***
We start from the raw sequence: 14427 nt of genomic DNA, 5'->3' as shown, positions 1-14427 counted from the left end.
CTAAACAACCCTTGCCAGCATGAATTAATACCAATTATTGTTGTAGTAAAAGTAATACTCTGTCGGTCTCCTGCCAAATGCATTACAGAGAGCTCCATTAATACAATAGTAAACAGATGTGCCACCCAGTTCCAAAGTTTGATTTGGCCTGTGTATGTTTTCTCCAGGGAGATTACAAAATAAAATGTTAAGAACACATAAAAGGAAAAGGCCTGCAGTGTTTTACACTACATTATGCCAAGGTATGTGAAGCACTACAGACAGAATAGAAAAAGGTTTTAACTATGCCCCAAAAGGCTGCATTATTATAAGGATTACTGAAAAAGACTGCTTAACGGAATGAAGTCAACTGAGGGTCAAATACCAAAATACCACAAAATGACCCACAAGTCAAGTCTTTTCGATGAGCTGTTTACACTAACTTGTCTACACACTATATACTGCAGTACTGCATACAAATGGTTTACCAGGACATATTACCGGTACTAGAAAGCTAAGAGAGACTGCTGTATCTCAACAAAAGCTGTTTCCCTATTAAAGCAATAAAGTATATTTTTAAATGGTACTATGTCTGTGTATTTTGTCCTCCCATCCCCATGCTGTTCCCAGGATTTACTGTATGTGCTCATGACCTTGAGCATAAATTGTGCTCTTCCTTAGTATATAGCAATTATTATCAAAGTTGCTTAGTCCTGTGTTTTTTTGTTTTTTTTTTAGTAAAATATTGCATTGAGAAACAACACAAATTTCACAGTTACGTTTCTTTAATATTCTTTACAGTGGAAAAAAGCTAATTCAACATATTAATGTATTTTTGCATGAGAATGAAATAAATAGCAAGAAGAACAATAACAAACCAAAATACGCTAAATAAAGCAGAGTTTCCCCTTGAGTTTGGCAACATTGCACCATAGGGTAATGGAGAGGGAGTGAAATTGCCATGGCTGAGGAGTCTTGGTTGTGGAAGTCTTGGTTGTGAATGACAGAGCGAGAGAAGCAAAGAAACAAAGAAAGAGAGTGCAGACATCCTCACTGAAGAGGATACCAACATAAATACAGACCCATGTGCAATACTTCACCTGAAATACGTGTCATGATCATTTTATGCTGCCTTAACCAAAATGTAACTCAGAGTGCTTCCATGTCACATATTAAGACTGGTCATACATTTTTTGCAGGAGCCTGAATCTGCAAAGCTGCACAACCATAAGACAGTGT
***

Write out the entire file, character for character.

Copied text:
We start from the raw sequence: 14427 nt of genomic DNA, 5'->3' as shown, positions 1-14427 counted from the left end.
CTAAACAACCCTTGCCAGCATGAATTAATACCAATTATTGTTGTAGTAAAAGTAATACTCTGTCGGTCTCCTGCCAAATGCATTACAGAGAGCTCCATTAATACAATAGTAAACAGATGTGCCACCCAGTTCCAAAGTTTGATTTGGCCTGTGTATGTTTTCTCCAGGGAGATTACAAAATAAAATGTTAAGAACACATAAAAGGAAAAGGCCTGCAGTGTTTTACACTACATTATGCCAAGGTATGTGAAGCACTACAGACAGAATAGAAAAAGGTTTTAACTATGCCCCAAAAGGCTGCATTATTATAAGGATTACTGAAAAAGACTGCTTAACGGAATGAAGTCAACTGAGGGTCAAATACCAAAATACCACAAAATGACCCACAAGTCAAGTCTTTTCGATGAGCTGTTTACACTAACTTGTCTACACACTATATACTGCAGTACTGCATACAAATGGTTTACCAGGACATATTACCGGTACTAGAAAGCTAAGAGAGACTGCTGTATCTCAACAAAAGCTGTTTCCCTATTAAAGCAATAAAGTATATTTTTAAATGGTACTATGTCTGTGTATTTTGTCCTCCCATCCCCATGCTGTTCCCAGGATTTACTGTATGTGCTCATGACCTTGAGCATAAATTGTGCTCTTCCTTAGTATATAGCAATTATTATCAAAGTTGCTTAGTCCTGTGTTTTTTTGTTTTTTTTTTAGTAAAATATTGCATTGAGAAACAACACAAATTTCACAGTTACGTTTCTTTAATATTCTTTACAGTGGAAAAAAGCTAATTCAACATATTAATGTATTTTTGCATGAGAATGAAATAAATAGCAAGAAGAACAATAACAAACCAAAATACGCTAAATAAAGCAGAGTTTCCCCTTGAGTTTGGCAACATTGCACCATAGGGTAATGGAGAGGGAGTGAAATTGCCATGGCTGAGGAGTCTTGGTTGTGGAAGTCTTGGTTGTGAATGACAGAGCGAGAGAAGCAAAGAAACAAAGAAAGAGAGTGCAGACATCCTCACTGAAGAGGATACCAACATAAATACAGACCCATGTGCAATACTTCACCTGAAATACGTGTCATGATCATTTTATGCTGCCTTAACCAAAATGTAACTCAGAGTGCTTCCATGTCACATATTAAGACTGGTCATACATTTTTTGCAGGAGCCTGAATCTGCAAAGCTGCACAACCATAAGACAGTGT